Globalisation is a chimera--it changes its appearance from whatever vantage point you look at it. For some, globalisation has brought undreamt of wealth and opportunity; to others, it is a threat. To the vast majority however, globalisation is something that is happening to somebody somewhere but you can neither see it, touch it or hear it.
What is certain is that globalisation, for better or worse, is here to stay. The only question is how to make globalisation work to the benefit of all.
"Globalisation is among the most hotly debated issues on political agendas today," says the International Labour Organisation (ILO). "The discussion, however, tends to be fragmented, with views often polarised along political or geographic lines. This lack of consensus makes it harder to develop policies at national and international levels."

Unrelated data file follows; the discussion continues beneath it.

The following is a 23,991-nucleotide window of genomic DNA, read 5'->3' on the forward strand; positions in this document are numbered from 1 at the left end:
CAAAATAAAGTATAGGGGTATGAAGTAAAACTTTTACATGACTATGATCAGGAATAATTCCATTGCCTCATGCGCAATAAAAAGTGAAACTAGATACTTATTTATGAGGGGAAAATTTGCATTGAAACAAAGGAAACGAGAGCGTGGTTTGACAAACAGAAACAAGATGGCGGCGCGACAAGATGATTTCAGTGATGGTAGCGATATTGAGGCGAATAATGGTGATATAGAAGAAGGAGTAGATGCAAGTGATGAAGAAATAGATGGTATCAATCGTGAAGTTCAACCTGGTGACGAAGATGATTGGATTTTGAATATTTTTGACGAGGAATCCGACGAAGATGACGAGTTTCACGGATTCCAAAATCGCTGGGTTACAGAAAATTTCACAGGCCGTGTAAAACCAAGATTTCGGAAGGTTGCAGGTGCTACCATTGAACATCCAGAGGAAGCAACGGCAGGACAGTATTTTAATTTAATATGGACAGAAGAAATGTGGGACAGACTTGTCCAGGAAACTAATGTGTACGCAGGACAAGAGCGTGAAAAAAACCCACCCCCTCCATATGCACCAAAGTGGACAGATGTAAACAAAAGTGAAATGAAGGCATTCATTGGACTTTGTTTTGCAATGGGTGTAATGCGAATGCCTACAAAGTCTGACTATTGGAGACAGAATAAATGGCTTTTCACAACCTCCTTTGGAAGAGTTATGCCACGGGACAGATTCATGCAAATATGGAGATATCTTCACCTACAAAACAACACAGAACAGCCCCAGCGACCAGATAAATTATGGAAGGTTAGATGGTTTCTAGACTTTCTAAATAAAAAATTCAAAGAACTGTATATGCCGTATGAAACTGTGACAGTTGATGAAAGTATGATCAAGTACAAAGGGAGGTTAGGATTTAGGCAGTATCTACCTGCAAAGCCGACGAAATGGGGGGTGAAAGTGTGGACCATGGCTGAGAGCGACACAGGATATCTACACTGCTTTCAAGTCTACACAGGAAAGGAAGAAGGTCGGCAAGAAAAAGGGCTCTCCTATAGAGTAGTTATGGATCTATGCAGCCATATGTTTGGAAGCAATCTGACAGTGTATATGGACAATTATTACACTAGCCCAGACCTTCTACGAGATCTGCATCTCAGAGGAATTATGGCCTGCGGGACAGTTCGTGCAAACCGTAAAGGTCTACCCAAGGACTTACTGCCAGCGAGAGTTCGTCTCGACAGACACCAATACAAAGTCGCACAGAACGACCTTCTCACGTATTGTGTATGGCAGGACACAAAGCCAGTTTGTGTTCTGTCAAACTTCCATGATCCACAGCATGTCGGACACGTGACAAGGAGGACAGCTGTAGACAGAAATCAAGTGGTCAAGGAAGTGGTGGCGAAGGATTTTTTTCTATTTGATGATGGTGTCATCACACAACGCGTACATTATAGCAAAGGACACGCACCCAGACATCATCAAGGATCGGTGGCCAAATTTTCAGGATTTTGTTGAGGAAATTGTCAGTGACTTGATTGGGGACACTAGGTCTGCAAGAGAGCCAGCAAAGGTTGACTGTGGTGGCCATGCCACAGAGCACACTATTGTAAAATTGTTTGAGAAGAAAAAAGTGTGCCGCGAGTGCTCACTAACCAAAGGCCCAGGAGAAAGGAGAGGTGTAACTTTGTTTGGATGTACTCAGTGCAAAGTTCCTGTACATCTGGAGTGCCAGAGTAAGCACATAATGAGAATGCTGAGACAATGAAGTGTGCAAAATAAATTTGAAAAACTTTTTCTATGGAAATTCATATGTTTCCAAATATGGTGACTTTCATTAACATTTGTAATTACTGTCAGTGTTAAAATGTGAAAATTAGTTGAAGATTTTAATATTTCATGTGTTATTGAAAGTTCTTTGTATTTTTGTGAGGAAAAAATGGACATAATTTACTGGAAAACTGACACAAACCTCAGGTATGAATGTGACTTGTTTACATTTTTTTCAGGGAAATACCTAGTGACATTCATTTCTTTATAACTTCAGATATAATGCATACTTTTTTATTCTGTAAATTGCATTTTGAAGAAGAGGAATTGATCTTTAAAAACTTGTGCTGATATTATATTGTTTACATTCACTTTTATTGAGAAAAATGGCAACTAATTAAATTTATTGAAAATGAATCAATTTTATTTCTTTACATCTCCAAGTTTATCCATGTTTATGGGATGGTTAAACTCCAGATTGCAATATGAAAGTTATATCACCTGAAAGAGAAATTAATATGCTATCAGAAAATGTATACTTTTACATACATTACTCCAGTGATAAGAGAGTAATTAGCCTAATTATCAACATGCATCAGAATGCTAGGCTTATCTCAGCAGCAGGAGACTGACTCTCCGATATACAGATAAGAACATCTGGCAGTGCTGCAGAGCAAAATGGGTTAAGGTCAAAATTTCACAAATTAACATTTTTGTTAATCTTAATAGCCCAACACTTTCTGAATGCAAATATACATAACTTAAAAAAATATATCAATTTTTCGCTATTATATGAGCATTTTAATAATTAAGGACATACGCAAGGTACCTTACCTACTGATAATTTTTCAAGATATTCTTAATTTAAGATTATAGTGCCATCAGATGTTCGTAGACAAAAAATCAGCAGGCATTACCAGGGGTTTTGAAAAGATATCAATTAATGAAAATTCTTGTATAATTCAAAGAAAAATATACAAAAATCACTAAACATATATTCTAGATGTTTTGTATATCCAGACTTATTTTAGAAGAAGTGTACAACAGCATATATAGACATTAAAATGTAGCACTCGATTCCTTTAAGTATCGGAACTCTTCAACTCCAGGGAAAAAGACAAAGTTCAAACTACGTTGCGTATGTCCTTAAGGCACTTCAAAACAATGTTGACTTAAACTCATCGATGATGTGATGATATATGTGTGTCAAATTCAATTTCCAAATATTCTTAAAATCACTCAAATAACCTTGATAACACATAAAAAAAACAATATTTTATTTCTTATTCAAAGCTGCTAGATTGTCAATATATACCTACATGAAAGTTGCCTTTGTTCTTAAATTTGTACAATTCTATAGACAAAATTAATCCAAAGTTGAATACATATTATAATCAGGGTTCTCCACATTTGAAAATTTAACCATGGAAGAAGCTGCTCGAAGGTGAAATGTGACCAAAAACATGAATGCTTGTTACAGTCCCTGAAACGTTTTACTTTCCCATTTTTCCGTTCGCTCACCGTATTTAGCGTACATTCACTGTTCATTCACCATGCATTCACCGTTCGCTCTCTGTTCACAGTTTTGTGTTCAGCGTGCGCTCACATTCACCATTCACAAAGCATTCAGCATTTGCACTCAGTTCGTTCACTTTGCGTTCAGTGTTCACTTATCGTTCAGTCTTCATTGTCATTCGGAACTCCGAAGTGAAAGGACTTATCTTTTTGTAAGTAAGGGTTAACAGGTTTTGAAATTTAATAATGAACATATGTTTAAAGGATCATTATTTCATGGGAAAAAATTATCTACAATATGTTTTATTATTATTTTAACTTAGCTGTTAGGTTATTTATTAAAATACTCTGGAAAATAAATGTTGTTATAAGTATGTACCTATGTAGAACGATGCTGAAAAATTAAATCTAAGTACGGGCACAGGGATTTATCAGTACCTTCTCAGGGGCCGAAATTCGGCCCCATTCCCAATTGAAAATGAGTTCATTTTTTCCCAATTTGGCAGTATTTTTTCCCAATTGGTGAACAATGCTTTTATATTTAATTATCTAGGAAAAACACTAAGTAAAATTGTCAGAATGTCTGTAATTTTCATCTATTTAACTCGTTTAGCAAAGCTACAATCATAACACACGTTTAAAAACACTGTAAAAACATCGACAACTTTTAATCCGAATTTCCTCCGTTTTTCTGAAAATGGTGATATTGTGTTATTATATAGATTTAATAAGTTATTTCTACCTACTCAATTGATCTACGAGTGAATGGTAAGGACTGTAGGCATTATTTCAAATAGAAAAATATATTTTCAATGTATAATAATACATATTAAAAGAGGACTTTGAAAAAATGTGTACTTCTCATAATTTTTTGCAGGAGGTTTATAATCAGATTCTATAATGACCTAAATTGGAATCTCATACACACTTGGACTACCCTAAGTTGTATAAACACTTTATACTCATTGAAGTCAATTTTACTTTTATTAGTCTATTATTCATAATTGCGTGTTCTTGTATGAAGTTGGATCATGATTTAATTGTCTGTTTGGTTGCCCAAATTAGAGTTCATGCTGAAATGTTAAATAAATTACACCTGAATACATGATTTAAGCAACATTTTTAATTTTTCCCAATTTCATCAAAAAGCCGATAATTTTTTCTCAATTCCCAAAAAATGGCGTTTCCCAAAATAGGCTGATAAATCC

It was against this background that the ILO launched the World Commission on the Social Dimension of Globalisation in February 2002. The idea was to discover the human face of globalisation--its impact on people's social lives.
The commission was co-chaired by presidents Benjamin Mkapa of Tanzania and Tarja Halonen of Finland. The 26 member commission was composed of some of the world's heavyweight thinkers from all parts of the world, including Nobel prize winner for economics, Joseph Stiglitz, Aminata Traore, Malian author, former cabinet minister and social activist, Taizo Nishimuro, chairman of the board of Japan's Toshiba Corporation and Juam Somavia, director-general …